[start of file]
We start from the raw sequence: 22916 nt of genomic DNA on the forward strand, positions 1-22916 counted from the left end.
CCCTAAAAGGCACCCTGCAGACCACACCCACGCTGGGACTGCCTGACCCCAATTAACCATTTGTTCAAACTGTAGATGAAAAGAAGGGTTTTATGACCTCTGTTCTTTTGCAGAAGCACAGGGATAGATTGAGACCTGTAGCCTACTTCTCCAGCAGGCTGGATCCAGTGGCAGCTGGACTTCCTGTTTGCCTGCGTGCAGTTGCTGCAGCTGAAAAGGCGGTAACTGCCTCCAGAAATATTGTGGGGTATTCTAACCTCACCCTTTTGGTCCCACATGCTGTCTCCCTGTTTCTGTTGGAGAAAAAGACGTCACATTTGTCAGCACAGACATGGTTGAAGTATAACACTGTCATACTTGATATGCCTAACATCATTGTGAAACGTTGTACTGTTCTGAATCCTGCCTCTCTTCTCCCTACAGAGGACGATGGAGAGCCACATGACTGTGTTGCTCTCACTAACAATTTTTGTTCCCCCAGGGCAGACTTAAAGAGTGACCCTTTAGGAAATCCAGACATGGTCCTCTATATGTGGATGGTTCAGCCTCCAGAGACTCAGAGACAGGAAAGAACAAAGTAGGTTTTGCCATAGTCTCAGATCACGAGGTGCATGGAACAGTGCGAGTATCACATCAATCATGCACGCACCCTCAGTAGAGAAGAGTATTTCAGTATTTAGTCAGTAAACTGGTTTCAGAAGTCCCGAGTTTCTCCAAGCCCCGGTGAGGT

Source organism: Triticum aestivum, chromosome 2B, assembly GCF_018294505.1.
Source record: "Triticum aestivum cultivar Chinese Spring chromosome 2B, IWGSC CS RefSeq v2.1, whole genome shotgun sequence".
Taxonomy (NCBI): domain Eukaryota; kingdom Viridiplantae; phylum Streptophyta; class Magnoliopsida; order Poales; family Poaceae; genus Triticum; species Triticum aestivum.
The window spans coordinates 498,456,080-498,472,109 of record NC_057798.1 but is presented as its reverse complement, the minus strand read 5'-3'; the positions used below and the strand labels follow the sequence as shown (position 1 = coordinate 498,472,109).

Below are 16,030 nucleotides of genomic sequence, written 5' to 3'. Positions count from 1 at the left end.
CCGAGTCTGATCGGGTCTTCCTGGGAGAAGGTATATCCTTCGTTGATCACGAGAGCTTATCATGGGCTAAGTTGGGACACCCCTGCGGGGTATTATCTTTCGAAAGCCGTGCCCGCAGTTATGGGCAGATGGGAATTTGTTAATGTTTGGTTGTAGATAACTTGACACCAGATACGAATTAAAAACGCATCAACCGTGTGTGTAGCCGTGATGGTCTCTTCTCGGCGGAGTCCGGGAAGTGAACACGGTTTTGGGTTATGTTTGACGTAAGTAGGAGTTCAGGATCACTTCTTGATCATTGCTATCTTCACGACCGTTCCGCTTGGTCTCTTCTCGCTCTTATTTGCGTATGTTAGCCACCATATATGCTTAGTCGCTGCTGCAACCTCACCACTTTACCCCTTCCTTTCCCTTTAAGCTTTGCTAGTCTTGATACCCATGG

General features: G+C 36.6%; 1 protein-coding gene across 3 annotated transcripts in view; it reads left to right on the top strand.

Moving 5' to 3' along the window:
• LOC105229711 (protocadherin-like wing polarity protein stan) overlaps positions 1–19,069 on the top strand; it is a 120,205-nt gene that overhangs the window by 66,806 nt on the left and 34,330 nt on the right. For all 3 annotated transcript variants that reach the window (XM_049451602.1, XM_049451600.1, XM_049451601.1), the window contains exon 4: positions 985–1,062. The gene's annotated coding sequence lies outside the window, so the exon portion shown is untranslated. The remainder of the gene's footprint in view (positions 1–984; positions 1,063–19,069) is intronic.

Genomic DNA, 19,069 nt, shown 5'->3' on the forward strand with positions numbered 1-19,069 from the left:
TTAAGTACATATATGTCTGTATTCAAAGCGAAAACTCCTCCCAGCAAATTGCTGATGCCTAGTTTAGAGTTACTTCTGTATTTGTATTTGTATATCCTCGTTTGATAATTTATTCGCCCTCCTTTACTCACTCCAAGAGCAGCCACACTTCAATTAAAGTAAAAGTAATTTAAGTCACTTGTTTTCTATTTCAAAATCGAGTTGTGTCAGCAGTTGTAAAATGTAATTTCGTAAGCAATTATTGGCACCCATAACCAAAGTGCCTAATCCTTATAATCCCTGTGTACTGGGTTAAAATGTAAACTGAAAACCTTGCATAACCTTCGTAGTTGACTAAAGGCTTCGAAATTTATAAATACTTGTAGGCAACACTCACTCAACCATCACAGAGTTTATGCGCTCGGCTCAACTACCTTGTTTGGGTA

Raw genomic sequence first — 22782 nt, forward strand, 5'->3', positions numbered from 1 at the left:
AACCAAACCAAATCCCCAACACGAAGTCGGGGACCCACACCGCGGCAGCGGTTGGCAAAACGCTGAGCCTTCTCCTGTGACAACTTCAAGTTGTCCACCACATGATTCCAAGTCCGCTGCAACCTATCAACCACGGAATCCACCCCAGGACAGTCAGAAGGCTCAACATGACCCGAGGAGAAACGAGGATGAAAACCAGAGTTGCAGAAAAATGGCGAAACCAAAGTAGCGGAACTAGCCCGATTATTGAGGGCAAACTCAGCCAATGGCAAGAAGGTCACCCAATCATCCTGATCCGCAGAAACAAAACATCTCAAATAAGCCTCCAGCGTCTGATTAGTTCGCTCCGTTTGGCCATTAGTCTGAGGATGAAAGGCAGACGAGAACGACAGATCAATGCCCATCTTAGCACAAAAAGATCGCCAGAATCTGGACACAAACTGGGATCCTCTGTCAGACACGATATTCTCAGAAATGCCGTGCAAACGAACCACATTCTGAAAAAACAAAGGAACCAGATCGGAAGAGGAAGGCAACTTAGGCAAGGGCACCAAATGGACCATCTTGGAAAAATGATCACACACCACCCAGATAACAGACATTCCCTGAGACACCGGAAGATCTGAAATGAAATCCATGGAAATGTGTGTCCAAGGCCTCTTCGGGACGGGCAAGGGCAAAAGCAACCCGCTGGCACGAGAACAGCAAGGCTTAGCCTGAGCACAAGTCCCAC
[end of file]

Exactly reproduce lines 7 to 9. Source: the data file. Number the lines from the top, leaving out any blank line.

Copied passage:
Below are 16,030 nucleotides of genomic sequence, written 5' to 3'. Positions count from 1 at the left end.
CCGAGTCTGATCGGGTCTTCCTGGGAGAAGGTATATCCTTCGTTGATCACGAGAGCTTATCATGGGCTAAGTTGGGACACCCCTGCGGGGTATTATCTTTCGAAAGCCGTGCCCGCAGTTATGGGCAGATGGGAATTTGTTAATGTTTGGTTGTAGATAACTTGACACCAGATACGAATTAAAAACGCATCAACCGTGTGTGTAGCCGTGATGGTCTCTTCTCGGCGGAGTCCGGGAAGTGAACACGGTTTTGGGTTATGTTTGACGTAAGTAGGAGTTCAGGATCACTTCTTGATCATTGCTATCTTCACGACCGTTCCGCTTGGTCTCTTCTCGCTCTTATTTGCGTATGTTAGCCACCATATATGCTTAGTCGCTGCTGCAACCTCACCACTTTACCCCTTCCTTTCCCTTTAAGCTTTGCTAGTCTTGATACCCATGG

General features: G+C 36.6%; 1 protein-coding gene across 3 annotated transcripts in view; it reads left to right on the top strand.